Irrigation Projects - 9.10.14










SEPTEMBER 10, 2014

Good afternoon Chairman Tester, Vice Chairman Barrasso, and members of the Committee. My name is Lawrence Roberts and I am the Principal Deputy Assistant Secretary for Indian Affairs at the Department of the Interior (Department). Thank you for inviting the Department to provide testimony on Irrigation Projects in Indian Country. We appreciate the Committee's continued leadership on this issue, as it is a daunting challenge similar to other infrastructure challenges faced across the Nation.

I will begin with a brief discussion of the history of the Bureau of Indian Affairs (BIA) Irrigation Program, provide an overview of the 17 BIA irrigation projects, and discuss the work BIA has been doing on this issue.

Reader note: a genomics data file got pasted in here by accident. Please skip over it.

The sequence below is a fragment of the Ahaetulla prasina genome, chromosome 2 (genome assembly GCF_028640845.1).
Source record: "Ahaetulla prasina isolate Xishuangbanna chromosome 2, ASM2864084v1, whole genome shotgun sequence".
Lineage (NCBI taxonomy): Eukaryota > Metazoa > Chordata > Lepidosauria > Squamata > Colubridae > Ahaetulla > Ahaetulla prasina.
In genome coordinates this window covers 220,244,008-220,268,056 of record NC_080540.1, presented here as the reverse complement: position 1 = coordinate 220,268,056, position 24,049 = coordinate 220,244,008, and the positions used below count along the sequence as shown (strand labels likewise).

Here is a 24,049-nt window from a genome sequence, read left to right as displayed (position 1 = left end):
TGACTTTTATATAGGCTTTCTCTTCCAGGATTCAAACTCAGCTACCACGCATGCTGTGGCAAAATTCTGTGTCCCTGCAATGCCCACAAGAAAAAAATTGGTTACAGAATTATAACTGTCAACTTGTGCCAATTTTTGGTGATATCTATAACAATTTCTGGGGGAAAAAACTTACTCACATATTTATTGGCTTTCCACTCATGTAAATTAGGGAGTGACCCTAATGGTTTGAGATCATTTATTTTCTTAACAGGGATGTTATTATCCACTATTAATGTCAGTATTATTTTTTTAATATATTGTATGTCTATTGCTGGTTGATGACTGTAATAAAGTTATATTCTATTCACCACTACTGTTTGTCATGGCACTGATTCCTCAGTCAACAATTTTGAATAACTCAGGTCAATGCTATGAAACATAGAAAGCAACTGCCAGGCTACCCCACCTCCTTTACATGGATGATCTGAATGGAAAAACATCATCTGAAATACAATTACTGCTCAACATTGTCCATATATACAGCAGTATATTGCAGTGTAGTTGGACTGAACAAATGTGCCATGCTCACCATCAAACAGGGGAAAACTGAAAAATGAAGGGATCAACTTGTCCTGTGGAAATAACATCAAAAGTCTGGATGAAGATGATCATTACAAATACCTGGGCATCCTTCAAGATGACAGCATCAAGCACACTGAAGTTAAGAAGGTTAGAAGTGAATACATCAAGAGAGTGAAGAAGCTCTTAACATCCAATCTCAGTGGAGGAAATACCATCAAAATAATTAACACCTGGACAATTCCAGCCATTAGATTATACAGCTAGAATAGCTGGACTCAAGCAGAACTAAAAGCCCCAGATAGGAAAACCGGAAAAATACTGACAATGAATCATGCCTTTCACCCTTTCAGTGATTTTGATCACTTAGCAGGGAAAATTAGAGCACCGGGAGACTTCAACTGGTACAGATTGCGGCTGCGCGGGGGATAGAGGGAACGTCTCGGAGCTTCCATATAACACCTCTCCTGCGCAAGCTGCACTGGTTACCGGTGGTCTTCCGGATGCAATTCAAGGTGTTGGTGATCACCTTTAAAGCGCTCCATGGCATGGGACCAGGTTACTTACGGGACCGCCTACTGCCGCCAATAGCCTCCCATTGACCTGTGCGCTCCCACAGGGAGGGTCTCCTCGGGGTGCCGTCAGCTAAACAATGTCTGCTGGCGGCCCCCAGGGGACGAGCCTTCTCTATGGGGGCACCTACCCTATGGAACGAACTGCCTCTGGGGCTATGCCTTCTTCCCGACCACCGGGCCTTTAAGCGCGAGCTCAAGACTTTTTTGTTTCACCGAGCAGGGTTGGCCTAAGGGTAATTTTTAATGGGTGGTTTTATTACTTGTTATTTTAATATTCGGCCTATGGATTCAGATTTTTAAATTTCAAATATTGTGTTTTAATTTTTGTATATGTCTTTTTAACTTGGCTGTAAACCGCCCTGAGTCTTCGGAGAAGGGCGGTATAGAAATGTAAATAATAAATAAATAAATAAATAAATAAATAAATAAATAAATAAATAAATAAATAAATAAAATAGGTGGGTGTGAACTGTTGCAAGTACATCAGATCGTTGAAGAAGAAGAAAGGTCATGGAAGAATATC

The Federal government has been involved with Indian irrigation since the Colorado River Indian Irrigation Project was authorized in 1867. In the early 1900's, Congress began authorizing funding for construction of numerous Indian irrigation projects in the western United States. At that time, the Indian Irrigation Service led construction and early administration of the projects. In the late 1930's and through the 1940's, as construction activities wrapped up on most projects, the Indian Irrigation Service ceased to exist and operation and maintenance, referred to hereafter as O&M, was transferred to the BIA, where it continues today. The BIA irrigation program is responsible for oversight and administration of fifteen revenue-generating Indian irrigation projects that provide service and delivers water to over 25,000 customers and 750,000 acres of land in Indian Country. BIA's irrigation asset inventory includes approximately 6,200 miles of canals and drains and over 58,000 irrigation structures. The asset inventory and program responsibilities also include BIA-owned facilities at non-revenue generating irrigation projects, including the Navajo Indian Irrigation Project in New Mexico and Pyramid Lake Irrigation Project in northern Nevada. At these facilities the BIA does not assess O&M charges to irrigators; those charges are instead paid through appropriations or other means. The BIA irrigation program also provides limited support to over 100 irrigation systems that were constructed in the early 1900's, most of which are operated and maintained by tribes.